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With Experience And Fatherhood On His Side, O'Neill Ready To Go For Olympic Gold

By Harry Thompson - Editor, USA Hockey Magazine, 02/09/22, 2:15PM EST


As the only hold over from the 2018 team, Brian O'Neill is excited for another opportunity to shine

BEIJING – The days prior to departing for the 2022 Olympic Winter Games were stressful for anyone making the long journey into the great unknown.

For Brian O’Neill it was even more nerve wracking as he waited for his fiancée Anniinato give birth to their first child in Helsinki, Finland.

Declan O’Neill came just three days before dad was to depart on a Team Finland charter for China to meet up with his USA teammates.

“It was definitely a stressful couple weeks leading up to my departure date, but I’m really glad that everyone’s healthy and it was nice to see them for a couple days before I left,” said the relieved new dad. 

“Knowing they’re both healthy definitely freed up my mind a bit. I’m looking forward to seeing them when I get home.”

In the meantime, dad has a little unfinished business to attend to. As the only hold over from the 2018 U.S. Olympic squad, the 33-year-old Yardley, Pa., native still has a bit of a bitter taste left over from the way his initial experience ended in PyeongChang, South Korea.

“We didn’t have the luxury that a lot of the other countries had of practicing for a week or getting familiar with the guys. We had to jump right into it and still we were a post away advancing to the medal round,” said O’Neill, who rang a shot off the crossbar in overtime before the team lost in a shootout to the Czech Republic.

“I hate losing in a shootout, but those are the rules. I thought we had a chance to win gold that year.”

Now in his sixth season with Finland’s Jokerit team in the Kontinental Hockey League, O’Neill is having another solid year in a league that suits his size and style of play. 

“I’ve been really comfortable in Finland, which has been huge for me personally. That’s kept me happy off the ice, which has led to some success on the ice,” said the 5-foot-9 forward

“I enjoy the KHL game. There is a little bit less hitting, which obviously for a smaller guy is definitely beneficial in terms of longevity for your career.”

Still, even after the NHL pulled out of sending its players overseas, he didn’t dare dream that lightning would strike twice. And yet here he is again, ready to put on the USA sweater one more time.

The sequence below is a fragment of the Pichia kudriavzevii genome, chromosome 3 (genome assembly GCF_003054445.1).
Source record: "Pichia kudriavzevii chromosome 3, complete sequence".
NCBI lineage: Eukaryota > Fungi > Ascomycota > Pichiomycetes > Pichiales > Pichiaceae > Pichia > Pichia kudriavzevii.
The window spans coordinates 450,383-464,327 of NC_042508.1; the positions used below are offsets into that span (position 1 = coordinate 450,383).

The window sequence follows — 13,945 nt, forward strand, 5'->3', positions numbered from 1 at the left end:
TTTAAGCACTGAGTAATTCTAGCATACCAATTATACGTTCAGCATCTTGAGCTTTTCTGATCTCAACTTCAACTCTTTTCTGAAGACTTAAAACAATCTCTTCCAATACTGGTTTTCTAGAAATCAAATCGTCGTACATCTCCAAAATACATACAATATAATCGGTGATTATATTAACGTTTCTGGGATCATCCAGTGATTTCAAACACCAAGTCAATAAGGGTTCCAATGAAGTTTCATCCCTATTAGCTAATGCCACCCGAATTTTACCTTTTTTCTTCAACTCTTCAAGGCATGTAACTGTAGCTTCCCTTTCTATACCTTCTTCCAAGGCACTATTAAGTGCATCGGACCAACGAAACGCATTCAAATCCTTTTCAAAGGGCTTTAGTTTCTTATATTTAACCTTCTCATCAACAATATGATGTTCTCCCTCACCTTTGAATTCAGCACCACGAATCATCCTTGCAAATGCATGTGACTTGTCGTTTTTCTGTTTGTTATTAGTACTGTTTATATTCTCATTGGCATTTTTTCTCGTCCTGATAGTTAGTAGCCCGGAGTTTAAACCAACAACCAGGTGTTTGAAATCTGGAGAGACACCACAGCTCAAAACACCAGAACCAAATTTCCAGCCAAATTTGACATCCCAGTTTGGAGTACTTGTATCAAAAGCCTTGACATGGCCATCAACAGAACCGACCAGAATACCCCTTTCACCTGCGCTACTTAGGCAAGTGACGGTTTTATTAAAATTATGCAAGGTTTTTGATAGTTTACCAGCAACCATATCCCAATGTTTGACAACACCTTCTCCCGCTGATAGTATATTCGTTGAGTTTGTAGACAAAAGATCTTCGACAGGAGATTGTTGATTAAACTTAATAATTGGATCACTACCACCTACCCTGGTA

“You never want to get too far ahead of yourself,” said O’Neill, who scored a goal and three assists in his first Olympic experience. “I think my game has grown a lot, so I feel like I’m in a really good spot in my career. But then again, there are so many good players in USA Hockey. 

“To get another opportunity at this, I didn’t think I was going to get the first one. And then finishing seventh definitely left the bitter taste in my mouth. I’m pumped to get another chance to redeem myself.”

He will be hooking up with some old friends on a line that will be counted on to jumpstart a team that should be fast and fun to watch. He and Andy Miele played junior hockey together with the Chicago Steel, and he was teammates with Kenny Agostino for two seasons at Yale University.

“I’m very familiar with both of their games, which anytime you don’t have a whole lot of prep developing some chemistry that’s a huge benefit,” O’Neill said.

“I know exactly what those two are capable of doing, what they like to do, what they don’t like to do on the ice. It’s been fun connecting with them again.”

A lot of ice has passed under their skates since they last teamed up, but the time together here in the athletes’ village and in the locker room has melted away the years.

More than just their contributions on the ice, U.S. head coach David Quinn is counting on all three to provide guidance and leadership in a locker room with 15 collegiate players in it.

“Obviously he’s a guy that’s had a lot of successes in his career, a guy that played in the last Olympics and did a really good job,” Quinn said. 

“These older guys, European guys and pro guys, we chose them for two reasons: one, the type of players they were, and two, the type of people they were. That certainly went a long way in deciding who we were going to choose for this Olympic team.

“[Brian] is certainly someone that when we knew we were going to change gears, he was one of the first guys that we thought of.”

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